Fertilizer companies recommend as many as five applications a year—they're in the business of selling the stuff. But many lawns can thrive with no more than two annual applications. Memorial Day and Labor Day are the ideal times (a bit earlier in the Deep South).
If you fertilize only once, do it in September using fall fertilizer. Most high-quality products contain slow-release nitrogen, which promotes growth in the spring. "Manufacturers have made it pretty mistake-proof," says Frank Rossi, a turf expert at Cornell University and private consultant whose clients include the New York Yankees and Green Bay Packers. "If you buy a product that says 'lawn fertilizer,' chances are it will have the right mix of ingredients."
Tip # 3: Let the grass grow a bit longer -- Hours saved annually: up to 10
You probably know that cutting grass too short can compromise root development. But the long-held rule that you should never remove more than one third of the blade's total height has come under scrutiny. "It was inspired by research conducted in the 1950s by scientists at the U.S. Department of Agriculture who were evaluating Kentucky bluegrass as a forage grass," Rossi says.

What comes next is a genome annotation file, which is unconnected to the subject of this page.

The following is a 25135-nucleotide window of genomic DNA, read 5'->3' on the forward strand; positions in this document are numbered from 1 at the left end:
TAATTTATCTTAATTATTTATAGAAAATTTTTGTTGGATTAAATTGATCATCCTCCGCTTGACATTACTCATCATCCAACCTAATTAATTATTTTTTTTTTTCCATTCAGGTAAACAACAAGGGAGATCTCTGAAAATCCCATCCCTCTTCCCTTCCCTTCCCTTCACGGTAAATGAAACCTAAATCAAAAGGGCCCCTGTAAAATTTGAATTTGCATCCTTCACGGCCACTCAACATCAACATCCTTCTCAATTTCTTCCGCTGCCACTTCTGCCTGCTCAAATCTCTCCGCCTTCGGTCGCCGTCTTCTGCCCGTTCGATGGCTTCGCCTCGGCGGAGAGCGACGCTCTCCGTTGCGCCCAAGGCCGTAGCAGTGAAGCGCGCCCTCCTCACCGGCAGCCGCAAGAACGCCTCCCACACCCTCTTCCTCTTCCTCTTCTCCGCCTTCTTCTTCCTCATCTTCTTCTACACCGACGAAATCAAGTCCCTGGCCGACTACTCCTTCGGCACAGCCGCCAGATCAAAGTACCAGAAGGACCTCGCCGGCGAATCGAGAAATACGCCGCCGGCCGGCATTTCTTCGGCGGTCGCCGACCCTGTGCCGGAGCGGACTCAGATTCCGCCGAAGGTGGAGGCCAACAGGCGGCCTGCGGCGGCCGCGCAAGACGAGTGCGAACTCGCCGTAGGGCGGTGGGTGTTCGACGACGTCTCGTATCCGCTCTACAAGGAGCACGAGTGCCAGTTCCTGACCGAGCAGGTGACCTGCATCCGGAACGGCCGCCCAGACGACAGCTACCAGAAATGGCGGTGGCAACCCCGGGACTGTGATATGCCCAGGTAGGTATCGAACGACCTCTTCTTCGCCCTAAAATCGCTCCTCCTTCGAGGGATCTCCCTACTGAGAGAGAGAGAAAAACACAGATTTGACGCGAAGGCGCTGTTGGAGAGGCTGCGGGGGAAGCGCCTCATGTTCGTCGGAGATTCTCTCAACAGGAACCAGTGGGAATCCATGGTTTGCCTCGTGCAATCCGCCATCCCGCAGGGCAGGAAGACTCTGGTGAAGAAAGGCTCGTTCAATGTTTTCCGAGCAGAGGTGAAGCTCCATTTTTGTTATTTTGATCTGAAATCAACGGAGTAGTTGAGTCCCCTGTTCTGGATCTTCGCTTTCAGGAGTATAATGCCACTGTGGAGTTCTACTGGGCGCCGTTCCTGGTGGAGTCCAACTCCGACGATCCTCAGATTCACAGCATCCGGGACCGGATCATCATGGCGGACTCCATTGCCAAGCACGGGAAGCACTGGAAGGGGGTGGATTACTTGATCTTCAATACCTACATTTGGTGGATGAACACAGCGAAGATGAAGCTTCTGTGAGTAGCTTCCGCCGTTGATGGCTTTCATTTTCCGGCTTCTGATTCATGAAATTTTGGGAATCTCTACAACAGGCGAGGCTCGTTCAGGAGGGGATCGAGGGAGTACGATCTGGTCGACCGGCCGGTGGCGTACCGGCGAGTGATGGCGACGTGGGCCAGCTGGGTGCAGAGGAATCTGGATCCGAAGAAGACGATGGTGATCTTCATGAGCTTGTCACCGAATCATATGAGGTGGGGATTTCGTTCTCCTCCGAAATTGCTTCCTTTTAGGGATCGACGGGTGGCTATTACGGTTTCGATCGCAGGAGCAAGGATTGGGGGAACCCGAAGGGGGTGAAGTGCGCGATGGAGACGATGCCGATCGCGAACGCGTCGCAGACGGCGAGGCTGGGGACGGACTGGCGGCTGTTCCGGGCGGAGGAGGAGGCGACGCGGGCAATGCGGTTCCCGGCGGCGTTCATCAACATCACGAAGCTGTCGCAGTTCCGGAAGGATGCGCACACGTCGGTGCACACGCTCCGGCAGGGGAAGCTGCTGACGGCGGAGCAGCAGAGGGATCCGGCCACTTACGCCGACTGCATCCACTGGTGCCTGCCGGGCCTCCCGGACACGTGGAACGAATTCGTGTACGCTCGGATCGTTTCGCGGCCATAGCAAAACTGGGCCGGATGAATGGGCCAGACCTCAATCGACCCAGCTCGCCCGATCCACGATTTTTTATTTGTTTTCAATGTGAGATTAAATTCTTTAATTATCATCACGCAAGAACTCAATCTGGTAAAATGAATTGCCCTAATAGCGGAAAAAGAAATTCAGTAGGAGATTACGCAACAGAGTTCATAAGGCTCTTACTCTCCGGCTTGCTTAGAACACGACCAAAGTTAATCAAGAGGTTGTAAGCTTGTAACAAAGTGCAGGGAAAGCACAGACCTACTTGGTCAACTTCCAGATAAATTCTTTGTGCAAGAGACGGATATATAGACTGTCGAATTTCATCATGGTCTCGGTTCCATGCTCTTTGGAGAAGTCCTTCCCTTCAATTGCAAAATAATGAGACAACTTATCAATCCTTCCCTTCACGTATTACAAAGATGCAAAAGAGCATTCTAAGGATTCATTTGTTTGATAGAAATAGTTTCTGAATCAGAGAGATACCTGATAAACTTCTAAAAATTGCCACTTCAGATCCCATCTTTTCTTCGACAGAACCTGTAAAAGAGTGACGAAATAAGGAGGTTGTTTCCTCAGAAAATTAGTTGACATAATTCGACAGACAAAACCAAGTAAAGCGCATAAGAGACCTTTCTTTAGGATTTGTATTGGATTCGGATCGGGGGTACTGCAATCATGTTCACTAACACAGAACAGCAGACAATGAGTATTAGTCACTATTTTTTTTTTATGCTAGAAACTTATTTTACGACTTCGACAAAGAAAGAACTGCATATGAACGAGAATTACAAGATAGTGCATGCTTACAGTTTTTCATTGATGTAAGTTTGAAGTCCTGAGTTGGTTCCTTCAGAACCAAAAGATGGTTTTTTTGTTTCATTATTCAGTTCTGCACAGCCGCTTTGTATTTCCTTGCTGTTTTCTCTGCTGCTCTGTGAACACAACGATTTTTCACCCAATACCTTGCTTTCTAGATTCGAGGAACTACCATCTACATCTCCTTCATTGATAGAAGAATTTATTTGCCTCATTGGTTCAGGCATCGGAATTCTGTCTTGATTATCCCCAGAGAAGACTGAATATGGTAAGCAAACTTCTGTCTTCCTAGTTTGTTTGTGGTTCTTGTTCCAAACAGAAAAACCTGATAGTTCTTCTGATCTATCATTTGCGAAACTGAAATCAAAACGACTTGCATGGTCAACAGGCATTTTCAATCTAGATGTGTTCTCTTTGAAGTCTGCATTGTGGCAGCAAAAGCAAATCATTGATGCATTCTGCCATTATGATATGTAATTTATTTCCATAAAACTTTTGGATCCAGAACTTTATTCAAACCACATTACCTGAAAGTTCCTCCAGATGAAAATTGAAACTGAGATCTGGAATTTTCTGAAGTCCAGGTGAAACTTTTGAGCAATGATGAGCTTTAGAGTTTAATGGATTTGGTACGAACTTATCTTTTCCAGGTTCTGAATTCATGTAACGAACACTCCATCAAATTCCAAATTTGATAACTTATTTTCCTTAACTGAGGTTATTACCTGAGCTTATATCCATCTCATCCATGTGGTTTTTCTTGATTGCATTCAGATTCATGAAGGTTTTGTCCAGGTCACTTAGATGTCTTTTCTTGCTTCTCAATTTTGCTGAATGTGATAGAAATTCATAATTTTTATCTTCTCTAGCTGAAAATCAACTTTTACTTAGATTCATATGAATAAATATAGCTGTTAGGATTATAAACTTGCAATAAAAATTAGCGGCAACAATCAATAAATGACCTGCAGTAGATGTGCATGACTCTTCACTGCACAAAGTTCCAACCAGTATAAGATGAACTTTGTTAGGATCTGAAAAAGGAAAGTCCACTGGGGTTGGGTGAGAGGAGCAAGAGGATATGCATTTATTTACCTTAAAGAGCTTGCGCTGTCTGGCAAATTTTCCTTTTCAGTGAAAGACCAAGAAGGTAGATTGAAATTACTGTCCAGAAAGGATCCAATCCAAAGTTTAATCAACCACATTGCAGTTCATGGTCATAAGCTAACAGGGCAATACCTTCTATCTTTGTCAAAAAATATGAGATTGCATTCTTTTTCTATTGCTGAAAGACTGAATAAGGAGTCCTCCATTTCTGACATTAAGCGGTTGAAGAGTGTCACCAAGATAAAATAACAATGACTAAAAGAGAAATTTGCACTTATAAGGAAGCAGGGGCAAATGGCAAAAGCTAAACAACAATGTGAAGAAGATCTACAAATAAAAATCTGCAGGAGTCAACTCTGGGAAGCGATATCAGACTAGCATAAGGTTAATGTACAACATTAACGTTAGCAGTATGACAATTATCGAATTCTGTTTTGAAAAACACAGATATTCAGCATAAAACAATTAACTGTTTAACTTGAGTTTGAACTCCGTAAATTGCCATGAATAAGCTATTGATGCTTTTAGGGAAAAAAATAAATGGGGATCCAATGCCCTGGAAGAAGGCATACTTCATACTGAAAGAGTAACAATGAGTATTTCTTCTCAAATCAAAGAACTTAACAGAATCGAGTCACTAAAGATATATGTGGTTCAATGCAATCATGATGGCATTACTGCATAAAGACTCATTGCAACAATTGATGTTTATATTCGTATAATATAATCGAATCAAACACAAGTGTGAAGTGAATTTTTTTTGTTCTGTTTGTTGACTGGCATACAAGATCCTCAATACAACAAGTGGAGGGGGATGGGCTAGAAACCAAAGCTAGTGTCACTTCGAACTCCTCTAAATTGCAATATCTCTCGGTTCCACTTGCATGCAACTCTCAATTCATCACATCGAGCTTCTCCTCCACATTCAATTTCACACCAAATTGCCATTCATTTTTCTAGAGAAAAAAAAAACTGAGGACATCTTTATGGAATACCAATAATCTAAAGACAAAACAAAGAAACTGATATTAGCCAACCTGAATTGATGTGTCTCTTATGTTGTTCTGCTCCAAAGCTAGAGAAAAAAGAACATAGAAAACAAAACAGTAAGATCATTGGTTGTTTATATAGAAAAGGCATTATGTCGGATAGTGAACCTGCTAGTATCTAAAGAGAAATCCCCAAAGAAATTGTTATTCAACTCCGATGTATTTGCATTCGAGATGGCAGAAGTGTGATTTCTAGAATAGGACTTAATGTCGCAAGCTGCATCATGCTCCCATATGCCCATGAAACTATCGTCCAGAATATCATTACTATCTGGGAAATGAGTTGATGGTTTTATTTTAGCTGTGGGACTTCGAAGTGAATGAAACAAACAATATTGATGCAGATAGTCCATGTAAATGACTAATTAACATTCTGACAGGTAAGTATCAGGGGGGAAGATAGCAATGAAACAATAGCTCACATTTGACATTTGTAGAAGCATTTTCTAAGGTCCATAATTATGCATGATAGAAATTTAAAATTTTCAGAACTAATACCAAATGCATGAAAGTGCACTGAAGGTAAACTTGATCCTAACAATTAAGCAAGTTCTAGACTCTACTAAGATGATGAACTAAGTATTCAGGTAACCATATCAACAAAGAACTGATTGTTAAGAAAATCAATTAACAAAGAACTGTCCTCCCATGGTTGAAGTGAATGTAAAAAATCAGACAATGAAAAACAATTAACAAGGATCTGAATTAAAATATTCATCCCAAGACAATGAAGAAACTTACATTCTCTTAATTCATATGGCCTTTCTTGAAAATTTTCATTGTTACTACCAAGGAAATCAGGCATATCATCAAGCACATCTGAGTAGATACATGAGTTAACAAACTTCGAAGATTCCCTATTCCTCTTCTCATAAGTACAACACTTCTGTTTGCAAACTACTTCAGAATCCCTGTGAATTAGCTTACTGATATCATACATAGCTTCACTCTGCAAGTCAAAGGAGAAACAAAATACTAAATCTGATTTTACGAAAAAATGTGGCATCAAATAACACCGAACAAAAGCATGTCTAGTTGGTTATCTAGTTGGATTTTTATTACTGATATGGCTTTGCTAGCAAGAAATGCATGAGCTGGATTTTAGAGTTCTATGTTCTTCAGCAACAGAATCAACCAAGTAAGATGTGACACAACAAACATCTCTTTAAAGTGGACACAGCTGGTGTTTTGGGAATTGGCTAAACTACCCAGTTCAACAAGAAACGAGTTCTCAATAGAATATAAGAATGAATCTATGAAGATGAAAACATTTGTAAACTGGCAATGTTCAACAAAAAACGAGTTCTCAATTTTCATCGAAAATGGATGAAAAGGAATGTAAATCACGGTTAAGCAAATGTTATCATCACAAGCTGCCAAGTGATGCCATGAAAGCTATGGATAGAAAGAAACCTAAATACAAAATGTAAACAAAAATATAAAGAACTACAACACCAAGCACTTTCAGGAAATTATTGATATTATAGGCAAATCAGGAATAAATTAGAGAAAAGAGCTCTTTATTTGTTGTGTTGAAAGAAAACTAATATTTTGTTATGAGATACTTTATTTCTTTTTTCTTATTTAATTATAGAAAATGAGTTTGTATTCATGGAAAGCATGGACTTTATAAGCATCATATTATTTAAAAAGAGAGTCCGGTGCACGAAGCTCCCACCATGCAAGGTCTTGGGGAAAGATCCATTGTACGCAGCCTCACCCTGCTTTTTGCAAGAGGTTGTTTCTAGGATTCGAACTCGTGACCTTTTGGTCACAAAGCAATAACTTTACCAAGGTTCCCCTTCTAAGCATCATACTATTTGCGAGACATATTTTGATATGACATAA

"If you're feeding cows, the one-third rule will give you the most rapid leaf production. But if your goal is a good-looking lawn, we're now saying it's OK to take more off."
Most domestic grasses can thrive with 50 percent or more of the blade removed. So you can let the lawn grow to about 5 inches before mowing. That might result in a shaggier lawn than you're used to, but it will reduce mowing frequency by about 25 percent. Because most mower decks have notches, not inches, setting the right height often involves trial and error. Adjust the deck a notch at a time.